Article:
I love dabbing a few drops of citrus scents to my pillow before sleep too. You can do that or even add a few drops to your bath too.
Another popular way to use scents is the topical application. Massaging it on your palms, feet, and chest works the best this way. You can also apply essential oils to different parts of the body. Don't forget to do a patch test beforehand to be on the safe side!
As a word of caution, do not apply essential oils on broken skin, wounds, burns, or internally. They should STRICTLY be used externally unless you are very comfortable with what you're buying, and from whom you're buying.
Some scents are scientifically proven to be more relaxing than others. Most scientists and psychologists recommendlavender, citrus, ylang-ylang, rose, jasmine, vanilla, geranium, and clary sagefor stress and calmness.
I realized this was a proven fact when I came across this onInitial.
A Japanese firm saw productivity rise by 54% by simply diffusing lemon oil through the office.
Instead of finding that Japanese office, why not find the best scents on your own?
At The Ohm Store, we put together an essential oil alchemical blend of eight uniquely sourced plant oil extracts, by collaborating with the expert founder and holistic pharmacist at Essential Oil Wizardry.
Let's look at the eight different oils in our scent cocktail.
Made from a star-shaped flower from tropical countries, Ylang Ylang smells sweet and floral. It's used in aromatherapy to promote relief from stress, lower blood pressure, and even as an aphrodisiac(WebMD).
This is a lavender-colored Geranium Rose with a "floral nose"l that works againstanxiety, pain, and worry (Healthline). When you take a deep breath of Rose Geranium, it comes with earthy and herby hints.
Often calledliquid gold,Rose Otto (or Rose Attar) is associated with honey-sweet and peppery notes. Rose Otto can ease pain, menstrual discomfort, and anxiety as it's a concentrated steam distilled form of Rose itself (Healthline).
A varietal of cedarwood, Himalayan Cedar smells warm, woody, and balsamic. If you look at the science, Himalayan Cedar is excellent for healthyskinandsleepapart from calminganxiety(Healthline).
If you want to smell the sweet, woody,andfresh aroma of forests, Silver Fir is the way to go. As it's loaded with monoterpenes, it's excellent toboost your respiratory system, especially during allergy seasons (NCBI).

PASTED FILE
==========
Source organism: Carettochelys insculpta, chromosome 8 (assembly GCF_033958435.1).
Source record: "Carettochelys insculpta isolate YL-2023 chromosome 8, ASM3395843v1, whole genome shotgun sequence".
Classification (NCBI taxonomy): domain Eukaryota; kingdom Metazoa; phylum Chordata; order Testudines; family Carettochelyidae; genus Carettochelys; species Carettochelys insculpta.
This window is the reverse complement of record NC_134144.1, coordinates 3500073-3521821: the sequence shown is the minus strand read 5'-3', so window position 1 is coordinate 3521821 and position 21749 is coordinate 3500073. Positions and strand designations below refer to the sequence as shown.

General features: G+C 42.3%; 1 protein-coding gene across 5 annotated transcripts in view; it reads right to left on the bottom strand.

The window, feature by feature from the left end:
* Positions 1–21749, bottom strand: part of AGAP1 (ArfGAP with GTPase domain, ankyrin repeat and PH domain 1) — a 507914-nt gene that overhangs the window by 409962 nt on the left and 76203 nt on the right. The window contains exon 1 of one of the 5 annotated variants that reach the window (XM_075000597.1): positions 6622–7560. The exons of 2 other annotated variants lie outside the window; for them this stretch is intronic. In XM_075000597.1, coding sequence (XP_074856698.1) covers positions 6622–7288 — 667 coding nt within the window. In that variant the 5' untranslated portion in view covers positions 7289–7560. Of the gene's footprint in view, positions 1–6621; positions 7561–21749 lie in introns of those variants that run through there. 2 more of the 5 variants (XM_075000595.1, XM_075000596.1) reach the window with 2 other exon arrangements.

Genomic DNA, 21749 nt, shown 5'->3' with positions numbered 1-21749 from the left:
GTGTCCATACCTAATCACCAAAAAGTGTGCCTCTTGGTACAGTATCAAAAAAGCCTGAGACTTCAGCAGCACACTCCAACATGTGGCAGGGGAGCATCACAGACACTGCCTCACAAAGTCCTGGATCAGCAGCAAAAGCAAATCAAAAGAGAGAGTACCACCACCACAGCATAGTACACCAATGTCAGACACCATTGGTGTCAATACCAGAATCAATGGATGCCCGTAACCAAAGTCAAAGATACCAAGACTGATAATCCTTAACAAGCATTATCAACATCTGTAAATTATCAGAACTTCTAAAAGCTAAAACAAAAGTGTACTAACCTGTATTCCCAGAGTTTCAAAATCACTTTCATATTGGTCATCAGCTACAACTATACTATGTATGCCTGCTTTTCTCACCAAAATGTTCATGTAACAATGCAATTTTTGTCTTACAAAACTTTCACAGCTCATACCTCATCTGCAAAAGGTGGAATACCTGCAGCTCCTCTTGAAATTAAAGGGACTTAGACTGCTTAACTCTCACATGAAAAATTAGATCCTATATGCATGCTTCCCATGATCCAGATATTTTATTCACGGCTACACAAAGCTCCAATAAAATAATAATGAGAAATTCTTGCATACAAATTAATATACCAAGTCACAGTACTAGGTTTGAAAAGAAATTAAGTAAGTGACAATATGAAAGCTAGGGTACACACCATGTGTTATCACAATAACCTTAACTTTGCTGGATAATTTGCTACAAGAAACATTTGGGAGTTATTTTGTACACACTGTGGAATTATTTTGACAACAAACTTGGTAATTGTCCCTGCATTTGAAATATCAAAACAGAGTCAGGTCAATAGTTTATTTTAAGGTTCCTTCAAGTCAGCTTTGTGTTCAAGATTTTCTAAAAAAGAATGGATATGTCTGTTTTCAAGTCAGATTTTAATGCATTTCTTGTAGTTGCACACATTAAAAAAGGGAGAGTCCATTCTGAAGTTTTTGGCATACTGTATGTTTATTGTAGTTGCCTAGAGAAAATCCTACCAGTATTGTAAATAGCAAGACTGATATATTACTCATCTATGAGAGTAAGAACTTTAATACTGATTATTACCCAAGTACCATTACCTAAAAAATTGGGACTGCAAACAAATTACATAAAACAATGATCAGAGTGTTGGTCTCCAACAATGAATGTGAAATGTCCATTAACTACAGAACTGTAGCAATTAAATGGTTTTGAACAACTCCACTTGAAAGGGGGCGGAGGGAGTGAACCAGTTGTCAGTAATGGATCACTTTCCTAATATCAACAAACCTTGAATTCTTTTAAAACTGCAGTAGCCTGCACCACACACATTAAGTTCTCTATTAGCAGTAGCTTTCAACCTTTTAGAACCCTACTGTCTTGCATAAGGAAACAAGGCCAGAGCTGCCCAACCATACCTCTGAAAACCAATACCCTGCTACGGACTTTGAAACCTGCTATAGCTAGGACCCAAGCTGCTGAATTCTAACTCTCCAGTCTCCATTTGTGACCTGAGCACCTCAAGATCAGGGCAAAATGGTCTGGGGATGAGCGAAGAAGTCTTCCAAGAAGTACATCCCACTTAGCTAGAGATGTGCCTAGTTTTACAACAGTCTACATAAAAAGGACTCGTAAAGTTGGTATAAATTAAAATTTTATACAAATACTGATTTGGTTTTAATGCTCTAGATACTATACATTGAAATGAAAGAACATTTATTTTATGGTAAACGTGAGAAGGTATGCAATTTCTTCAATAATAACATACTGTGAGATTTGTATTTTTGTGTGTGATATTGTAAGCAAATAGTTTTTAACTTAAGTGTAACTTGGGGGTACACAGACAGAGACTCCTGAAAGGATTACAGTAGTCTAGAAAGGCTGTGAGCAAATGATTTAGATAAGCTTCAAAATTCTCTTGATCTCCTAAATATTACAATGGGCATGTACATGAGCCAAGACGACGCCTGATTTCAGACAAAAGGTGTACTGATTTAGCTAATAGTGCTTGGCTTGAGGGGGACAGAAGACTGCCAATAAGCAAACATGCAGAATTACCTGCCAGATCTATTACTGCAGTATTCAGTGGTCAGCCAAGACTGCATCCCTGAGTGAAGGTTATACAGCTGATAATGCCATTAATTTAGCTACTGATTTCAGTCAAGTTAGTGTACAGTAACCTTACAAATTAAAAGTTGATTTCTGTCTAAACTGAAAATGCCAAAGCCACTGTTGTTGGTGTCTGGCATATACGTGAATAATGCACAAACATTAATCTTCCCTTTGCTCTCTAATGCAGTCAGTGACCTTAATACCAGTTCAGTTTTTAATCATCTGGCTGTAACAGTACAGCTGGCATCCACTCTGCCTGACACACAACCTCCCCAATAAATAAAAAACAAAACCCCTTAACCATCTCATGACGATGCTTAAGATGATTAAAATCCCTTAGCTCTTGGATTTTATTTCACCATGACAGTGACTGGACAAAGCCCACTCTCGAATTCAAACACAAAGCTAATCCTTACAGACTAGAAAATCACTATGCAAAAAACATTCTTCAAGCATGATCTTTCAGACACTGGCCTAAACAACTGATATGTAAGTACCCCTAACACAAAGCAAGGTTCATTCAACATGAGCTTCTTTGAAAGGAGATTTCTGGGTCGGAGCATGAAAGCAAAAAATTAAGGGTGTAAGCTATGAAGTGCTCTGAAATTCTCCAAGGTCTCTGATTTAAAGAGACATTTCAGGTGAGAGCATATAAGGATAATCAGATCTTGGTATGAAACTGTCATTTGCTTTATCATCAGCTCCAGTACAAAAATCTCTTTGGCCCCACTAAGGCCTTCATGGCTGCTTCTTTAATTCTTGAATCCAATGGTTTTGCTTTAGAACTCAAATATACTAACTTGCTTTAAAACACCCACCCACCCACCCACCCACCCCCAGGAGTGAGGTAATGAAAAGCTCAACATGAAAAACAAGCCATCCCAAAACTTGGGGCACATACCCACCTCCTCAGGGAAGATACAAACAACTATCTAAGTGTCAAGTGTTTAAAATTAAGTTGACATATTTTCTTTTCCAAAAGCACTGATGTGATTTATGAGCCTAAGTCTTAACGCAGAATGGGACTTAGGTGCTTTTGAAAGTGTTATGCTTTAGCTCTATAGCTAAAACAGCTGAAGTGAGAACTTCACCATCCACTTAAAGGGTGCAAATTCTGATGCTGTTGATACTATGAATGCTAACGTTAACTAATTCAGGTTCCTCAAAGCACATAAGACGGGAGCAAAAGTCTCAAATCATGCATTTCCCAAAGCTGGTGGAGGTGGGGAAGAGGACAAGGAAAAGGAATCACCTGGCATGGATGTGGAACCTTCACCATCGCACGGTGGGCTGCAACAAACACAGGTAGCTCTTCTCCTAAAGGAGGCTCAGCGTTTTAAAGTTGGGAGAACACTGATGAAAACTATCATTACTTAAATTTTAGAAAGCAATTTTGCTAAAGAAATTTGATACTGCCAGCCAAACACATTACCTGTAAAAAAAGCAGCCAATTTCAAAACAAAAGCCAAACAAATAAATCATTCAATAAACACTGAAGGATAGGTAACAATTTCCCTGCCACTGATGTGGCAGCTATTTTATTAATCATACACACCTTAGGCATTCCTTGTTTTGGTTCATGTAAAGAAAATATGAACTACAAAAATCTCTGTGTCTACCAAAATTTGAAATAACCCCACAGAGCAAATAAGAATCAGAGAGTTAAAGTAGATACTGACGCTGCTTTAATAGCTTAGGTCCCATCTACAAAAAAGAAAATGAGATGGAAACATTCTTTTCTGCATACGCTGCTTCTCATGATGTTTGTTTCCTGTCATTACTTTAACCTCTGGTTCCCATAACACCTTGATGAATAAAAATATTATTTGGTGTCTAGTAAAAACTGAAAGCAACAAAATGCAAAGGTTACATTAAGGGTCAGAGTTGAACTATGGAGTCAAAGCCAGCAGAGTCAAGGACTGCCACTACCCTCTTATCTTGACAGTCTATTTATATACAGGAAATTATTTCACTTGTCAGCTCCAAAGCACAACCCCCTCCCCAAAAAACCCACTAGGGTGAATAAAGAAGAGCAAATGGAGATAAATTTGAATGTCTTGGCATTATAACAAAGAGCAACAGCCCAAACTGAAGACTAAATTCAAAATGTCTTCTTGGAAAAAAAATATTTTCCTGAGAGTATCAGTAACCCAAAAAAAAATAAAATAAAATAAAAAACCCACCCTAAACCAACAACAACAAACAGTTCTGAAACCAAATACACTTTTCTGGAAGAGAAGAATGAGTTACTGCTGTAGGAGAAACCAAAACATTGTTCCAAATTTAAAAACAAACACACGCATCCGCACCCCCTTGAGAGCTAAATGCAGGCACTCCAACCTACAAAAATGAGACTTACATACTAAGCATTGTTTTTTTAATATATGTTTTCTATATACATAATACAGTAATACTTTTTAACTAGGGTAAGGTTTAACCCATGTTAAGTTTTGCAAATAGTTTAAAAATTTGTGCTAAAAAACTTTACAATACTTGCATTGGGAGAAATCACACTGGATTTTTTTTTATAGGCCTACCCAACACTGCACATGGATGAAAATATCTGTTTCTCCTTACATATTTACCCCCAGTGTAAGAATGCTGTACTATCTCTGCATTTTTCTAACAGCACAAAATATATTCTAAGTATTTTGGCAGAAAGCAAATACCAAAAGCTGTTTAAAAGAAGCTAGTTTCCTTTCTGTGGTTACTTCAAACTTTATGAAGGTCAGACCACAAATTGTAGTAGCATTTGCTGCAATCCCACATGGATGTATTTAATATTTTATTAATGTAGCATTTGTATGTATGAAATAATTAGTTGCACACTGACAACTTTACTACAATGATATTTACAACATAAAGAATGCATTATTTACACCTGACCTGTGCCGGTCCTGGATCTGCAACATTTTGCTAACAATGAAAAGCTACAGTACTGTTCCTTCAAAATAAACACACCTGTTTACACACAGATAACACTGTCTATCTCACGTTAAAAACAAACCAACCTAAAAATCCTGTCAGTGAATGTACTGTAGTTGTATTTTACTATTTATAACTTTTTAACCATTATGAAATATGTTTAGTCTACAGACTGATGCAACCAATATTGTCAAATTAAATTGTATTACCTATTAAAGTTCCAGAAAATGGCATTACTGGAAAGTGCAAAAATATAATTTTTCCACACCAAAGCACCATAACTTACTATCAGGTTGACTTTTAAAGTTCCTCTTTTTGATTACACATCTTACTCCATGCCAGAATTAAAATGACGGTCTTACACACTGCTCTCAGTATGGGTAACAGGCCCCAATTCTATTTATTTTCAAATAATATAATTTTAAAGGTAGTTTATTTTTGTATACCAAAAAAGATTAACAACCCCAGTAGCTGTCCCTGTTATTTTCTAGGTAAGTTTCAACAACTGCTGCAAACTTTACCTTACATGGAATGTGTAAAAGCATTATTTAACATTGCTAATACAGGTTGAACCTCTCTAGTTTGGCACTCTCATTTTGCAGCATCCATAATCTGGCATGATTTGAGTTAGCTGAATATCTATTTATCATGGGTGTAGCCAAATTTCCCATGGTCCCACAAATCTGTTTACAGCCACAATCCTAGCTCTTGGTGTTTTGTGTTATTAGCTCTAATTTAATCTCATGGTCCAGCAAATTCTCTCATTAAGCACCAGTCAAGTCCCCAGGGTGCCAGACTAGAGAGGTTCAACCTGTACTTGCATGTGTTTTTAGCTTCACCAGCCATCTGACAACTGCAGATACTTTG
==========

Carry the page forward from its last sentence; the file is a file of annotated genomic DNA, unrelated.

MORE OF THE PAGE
More intense than any of the other peppercorns you know, pink peppercorn essential oil has a sweet, spicy, smoky, and woody note. It's great for driving up yourmetabolismandimmunityapart from bringing down thestress hormone cortisol(Dr. Danielle Daniel).
One of the Biblical scents that the three Magi gifted on Christmas, Myrrh, when extracted with CO2, is intense, spicy, and warm. It's believed to alleviatepainandswellingbesides improvingblood flow(Medicinal News Today).
A nervous system activating scent that improves your mental well-being, Cocoa has a rich sweetness and spiciness that's as intoxicating as the most aromatic chocolate you've devoured. It can help withfatigue, stress, and depression(Natural Life App).
Smell is a powerful sense. Although, your sense of smell goes down with age, like physical fitness.
However, you can work out your scent muscles with the right essential oils to keep your memory and emotional center intact, just like a physical workout does. I'm not making it up, butHarvard Gazette vouched for this!
Now that you know so much about the relationship between scent and memories, it makes sense to say the sense of smell is much like a portal into our memories, right? Maybe that's why the loss of smell is directly linked to one's ability to form close relationships with others.
Why not find one or more scents designed to uplift your emotions? If you're wondering where to find that, we've got your back!
Check more about our Ohm Blend Oil of the eight ingredients if you're interested in infusing the power of positive scents for well-being.